Civil Engineering master student Eva Siderius has come up with a design for a small, droppable oyster broodstock structure which will make its way to the bottom of the sea and remain there even under extreme weather conditions. Eva is hoping the structure will kick-start the growth of oyster reefs on the ocean floor near offshore wind farms while improving the North Sea’s biodiversity at the same time.
What exactly did your research consist of?
I investigated the possibility of designing an oyster broodstock structure which could sit on the scour protection around the foundations of offshore wind farms. An oyster broodstock structure holds live adult oysters which then kick-start the development of an oyster reef on the bottom of the sea. These structures exist already but they are very big (1.5m x 1.5m) and heavy. They are expensive to install and you need to use a crane which can present complications in itself.
To make the process easier I designed broodstock structures that can be dropped into place from a vessel. These will then land on the scour protection around the turbines where they will stay in a stable position for the life span of the turbine, which is about twenty years.
What methods did you use?
I started with a design study. Based on reef structures, wave breakers and the ‘preferences’ of oysters, I came up with a number of shapes and printed them in 3D. I then predicted their behaviour using a numerical model. I followed that up with experiments to test the predictions. That meant three aspects of the model’s behaviour had to be within certain parameters. Spread during the drop had to be minimal and the structure shouldn’t roll over too much and hit the sides on landing. Last but not least, the structure had to remain stable under stormy conditions.
What did you look forward to most during the research?
I was really keen on doing the experiments in the Waterlab. It was quite something to be able to use the massive Delta flume! I liked the hands-on aspect of the work. It’s really different from working on your computer of course. And there’s the excitement of finding out how the trials panned out. I really hoped my calculations would match the test results.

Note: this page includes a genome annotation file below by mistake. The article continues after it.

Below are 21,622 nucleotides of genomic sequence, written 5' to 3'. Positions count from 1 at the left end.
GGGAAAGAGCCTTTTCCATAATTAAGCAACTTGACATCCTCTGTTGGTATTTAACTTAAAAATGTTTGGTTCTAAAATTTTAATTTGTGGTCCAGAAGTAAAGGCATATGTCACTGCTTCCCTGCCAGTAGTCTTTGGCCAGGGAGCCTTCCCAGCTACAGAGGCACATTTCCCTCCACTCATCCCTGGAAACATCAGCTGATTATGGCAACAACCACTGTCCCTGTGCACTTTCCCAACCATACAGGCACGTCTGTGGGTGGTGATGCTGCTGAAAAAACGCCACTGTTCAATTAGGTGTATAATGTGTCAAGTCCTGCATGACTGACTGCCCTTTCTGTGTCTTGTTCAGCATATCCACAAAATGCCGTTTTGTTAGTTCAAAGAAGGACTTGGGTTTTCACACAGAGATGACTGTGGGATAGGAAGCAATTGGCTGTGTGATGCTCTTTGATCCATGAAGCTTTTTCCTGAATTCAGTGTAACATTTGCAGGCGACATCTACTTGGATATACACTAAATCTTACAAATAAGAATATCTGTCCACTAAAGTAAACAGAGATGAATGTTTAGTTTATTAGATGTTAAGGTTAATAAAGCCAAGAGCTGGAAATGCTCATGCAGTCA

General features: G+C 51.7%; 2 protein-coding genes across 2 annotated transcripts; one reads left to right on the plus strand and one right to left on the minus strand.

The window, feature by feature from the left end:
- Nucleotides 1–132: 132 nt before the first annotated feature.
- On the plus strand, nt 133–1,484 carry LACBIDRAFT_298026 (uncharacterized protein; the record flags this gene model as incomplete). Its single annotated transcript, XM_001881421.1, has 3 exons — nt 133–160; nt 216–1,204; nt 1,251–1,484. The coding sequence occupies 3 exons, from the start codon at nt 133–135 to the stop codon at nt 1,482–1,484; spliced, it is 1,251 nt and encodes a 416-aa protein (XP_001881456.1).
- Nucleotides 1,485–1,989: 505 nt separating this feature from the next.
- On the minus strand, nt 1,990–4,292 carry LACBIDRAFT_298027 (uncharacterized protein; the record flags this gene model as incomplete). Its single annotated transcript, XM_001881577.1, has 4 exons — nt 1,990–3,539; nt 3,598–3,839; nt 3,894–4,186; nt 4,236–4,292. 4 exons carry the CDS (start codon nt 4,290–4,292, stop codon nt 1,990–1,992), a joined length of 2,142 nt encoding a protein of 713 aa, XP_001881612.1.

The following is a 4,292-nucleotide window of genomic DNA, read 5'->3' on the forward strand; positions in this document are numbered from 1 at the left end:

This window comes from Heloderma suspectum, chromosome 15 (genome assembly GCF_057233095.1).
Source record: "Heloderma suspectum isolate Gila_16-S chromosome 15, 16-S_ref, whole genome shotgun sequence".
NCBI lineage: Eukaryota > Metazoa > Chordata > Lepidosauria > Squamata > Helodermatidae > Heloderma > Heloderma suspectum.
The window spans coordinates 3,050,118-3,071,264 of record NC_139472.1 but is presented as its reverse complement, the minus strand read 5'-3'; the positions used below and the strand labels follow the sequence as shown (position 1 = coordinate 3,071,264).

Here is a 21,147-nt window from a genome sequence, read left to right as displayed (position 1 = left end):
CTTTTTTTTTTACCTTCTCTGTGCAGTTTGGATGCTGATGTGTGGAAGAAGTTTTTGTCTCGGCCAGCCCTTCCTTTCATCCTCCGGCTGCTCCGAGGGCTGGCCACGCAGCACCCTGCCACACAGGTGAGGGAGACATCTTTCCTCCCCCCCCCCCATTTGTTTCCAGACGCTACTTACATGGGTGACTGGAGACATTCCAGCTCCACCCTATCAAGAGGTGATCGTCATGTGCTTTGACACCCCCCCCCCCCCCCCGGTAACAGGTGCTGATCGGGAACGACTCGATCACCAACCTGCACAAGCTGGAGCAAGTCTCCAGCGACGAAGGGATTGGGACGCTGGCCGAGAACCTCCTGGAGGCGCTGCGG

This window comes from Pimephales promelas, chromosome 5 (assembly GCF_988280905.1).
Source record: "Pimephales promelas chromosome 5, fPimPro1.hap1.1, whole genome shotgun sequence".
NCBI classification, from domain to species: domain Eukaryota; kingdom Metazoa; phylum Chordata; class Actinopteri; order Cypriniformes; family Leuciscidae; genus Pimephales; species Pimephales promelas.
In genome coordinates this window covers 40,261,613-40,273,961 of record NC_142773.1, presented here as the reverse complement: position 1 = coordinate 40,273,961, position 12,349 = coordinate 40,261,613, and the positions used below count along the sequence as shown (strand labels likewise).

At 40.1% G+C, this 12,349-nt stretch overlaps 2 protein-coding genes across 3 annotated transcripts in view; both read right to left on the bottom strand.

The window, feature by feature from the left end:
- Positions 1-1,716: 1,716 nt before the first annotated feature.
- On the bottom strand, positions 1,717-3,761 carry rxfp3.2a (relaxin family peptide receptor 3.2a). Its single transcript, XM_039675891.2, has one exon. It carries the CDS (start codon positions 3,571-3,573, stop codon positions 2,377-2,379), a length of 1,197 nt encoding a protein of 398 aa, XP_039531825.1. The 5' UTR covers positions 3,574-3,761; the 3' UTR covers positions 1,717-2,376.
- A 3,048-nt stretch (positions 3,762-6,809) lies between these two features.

What was your biggest challenge?
Making the prototypes turned out to take much longer than I had anticipated. I think I underestimated the making process, thinking it would turn out ok right away. But unfortunately that wasn’t the case…I had to try out a lot of composites before I found one that worked.
What is the most important thing you learned?
I learned that I had retained much of what I had studied. I used to think I would probably forget a lot of stuff, or would have no idea how to apply some of the things I had learned.
What did you enjoy most?
I was really happy when it turned out that my prototypes remained stable during the tests. I had been quite nervous about that because my calculations showed conflicting values. So anything could have happened!
What is the next step in your research?
Based on the circumstances that I selected, and the subsequent experiments, I was left with a structure that fits the bill. It’s called the Tetrapod. Droppable broodstructures are offered via tender. If a Van Oord tender wins there’s a good chance it will be installed in the North Sea. But there will have to be additional testing to see which one of the designs is best suited to the circumstances at a particular location.
What about your own plans?
I don’t really have a clue yet what I’ll do when I graduate... I did discover that I really like to alternate research with fieldwork or implementation. I like to see how things work in practice, and that is something you get ample opportunity for in Civil Engineering. It’s something I will look for in my search for a great job. But first I’ll be going on a very long holiday after my graduation ;-)
What did you learn during your Civil Engineering Bachelor studies that helped you?
One of the things we did during the bachelor, was make concrete, and finding out which mix ratio made for the strongest final product. For my MSc thesis I designed various prototypes that also had to be made in concrete, so my earlier experience stood me in good stead. My Bachelor also offered a number of water related subjects, such as Fluid Mechanics. That gave me the basics about water movement and how objects behave in water. It got me really interested in the hydraulic engineering side of things.
Which elements from your MSc Civil Engineering were you able to apply?
A lot of very diverse subjects, such ‘Bed, Bank & Shore protection’ about the behaviour of scour protection around wind turbines, came handy when writing my thesis, as well as ‘Ocean Waves’, about the behaviour of waves at a certain depth and its effect on a descending structure.
I also had to learn things outside my Master, such as design methodology. For that, I had to plough my way through a number of books on industrial design. I really enjoyed how integrated my project was, and how that enables you to pick up things from other disciplines.